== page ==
She shook her head again, licked her lips, and tried again. It hurt so much to talk, she had to make it count this time. “My name.”
Nancy and Linda looked at each other. Nancy nodded toward the door. “Tell Dr. Singh we probably need someone from neuro. Stat.”
Thomas looked over the report one more time before leaving for the hospital.
Laura Spaulding, thirty-two, single but engaged. Last Friday evening, March third, the neighbor couple next to her condo heard something around 11:00 p.m. and the wife called 911.
The husband went over and knocked, then rushed in through the unlocked door when he heard the struggle, scaring the attacker off. The attacker—presumably a male based on the neighbor’s description, even though he didn’t see his face—ran through the back door. All they knew was an approximate height, and that the man’s hair was a lighter shade than her fiancé’s, and his build slimmer.
When the responding officers arrived they found Laura on the living room floor, unconscious. The neighbor had removed a rope that the attacker had wrapped around her neck. She’d been beaten nearly unrecognizable, choked, kicked, but not raped.
Probably only because her neighbor, Tom Edwards, had intervened. Very brutal. Potentially fatal, if not for the interruption.
She remained unconscious over four days. Mild cranial swelling, but it subsided on its own without surgery and it was too soon to tell how much, if any, brain damage had occurred. Cracked ribs. Lacerations, severe bruising. Whoever did this had it in for her in a bad way. It appeared to be more than just a random attack.
This looked like a rage-filled vendetta.
Her fiancé, Rob Carlton, had immediately been ruled out as a suspect. A county paramedic, at the time of the attack he’d been working a bad multi-car wreck on I-75, on the other side of the county, with at least ten other firemen and three Florida state troopers, not to mention several deputies, as witnesses. He’d also been caught in videos made by three cruiser dash cams on the scene, so there was no possibility anyone had lied to cover for him.
He was innocent.
Rob had spent the first forty-eight hours camped out either at her bedside in the ICU, or in the nurse’s lounge, curled up in a chair.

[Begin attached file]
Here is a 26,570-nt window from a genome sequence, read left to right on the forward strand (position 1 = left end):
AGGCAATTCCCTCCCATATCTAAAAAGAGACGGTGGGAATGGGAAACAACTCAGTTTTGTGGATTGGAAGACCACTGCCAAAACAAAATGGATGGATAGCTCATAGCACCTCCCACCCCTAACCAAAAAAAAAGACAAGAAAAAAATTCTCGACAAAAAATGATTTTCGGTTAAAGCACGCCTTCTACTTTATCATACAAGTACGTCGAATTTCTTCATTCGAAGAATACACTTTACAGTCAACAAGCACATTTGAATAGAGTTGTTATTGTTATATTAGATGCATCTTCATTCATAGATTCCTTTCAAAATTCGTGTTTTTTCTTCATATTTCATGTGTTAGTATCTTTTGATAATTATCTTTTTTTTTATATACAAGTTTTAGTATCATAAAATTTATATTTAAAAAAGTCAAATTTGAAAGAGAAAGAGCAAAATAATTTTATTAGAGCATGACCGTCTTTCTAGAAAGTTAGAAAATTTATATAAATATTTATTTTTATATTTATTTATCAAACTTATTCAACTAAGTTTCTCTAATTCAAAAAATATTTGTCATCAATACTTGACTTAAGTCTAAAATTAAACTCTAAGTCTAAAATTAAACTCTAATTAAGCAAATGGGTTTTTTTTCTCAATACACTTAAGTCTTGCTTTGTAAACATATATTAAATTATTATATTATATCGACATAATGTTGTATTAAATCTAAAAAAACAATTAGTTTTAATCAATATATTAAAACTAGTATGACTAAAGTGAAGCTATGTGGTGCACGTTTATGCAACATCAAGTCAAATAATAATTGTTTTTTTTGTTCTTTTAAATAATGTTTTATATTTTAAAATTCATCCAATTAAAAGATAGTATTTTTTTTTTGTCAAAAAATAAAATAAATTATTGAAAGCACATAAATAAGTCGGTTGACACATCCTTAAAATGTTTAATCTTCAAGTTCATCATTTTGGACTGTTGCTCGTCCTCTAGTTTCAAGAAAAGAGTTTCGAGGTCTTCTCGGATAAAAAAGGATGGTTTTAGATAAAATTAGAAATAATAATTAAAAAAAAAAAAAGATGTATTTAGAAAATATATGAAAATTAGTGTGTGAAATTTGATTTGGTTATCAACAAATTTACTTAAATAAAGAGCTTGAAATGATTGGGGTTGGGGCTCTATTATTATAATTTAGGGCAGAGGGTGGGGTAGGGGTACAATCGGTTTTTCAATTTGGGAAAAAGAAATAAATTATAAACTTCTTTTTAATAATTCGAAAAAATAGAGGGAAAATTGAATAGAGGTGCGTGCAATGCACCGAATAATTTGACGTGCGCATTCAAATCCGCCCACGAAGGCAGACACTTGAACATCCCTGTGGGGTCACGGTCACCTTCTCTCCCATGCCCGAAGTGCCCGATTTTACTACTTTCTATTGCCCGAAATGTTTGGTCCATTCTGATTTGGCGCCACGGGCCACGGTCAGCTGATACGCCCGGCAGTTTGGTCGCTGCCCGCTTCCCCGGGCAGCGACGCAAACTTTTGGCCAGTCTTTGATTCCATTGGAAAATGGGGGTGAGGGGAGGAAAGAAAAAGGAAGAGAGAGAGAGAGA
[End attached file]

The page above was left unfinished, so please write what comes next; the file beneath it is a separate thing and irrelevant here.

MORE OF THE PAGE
Thomas never met Rob before this, but deputies who had all universally said he seemed to be a nice guy, devoted to Laura. They’d been together for two years, engaged for six months.
The condo on her other side was vacant, the snowbird owners already back in Ohio for the summer. Two of the condos in the other building were also vacated by their snowbird owners, and the third was occupied by an elderly couple in their eighties, who’d been awakened by a deputy knocking on their door that night.
They were immediately ruled out as suspects, considering the husband needed a walker to get around and the wife had bad arthritis.
He’d also ruled out her coworkers and employees. No one had motive to hurt her, and everyone had alibis. The universal reaction to the attack was shock and anger, with more than one person expressing an interest in helping to save the state of Florida the expense of a trial when the perpetrator was caught.
One man, Steve Moss, an old family friend of Laura’s as well as a coworker, had offered Thomas the use of a wood chipper to take care of the attacker.
Thomas wondered if he’d be forced to deal with prosecuting a vigilante by the time this case was over.
Searches of her laptop, phone, iPad, and office computers also revealed nothing that would lead to a suspect.
Rob was already pacing in the ICU waiting room when Thomas arrived. In silence, they made their way past carts of breakfast trays to the ICU unit main desk. Laura’s door was closed, the shades drawn. A female deputy sat outside in a chair by the door.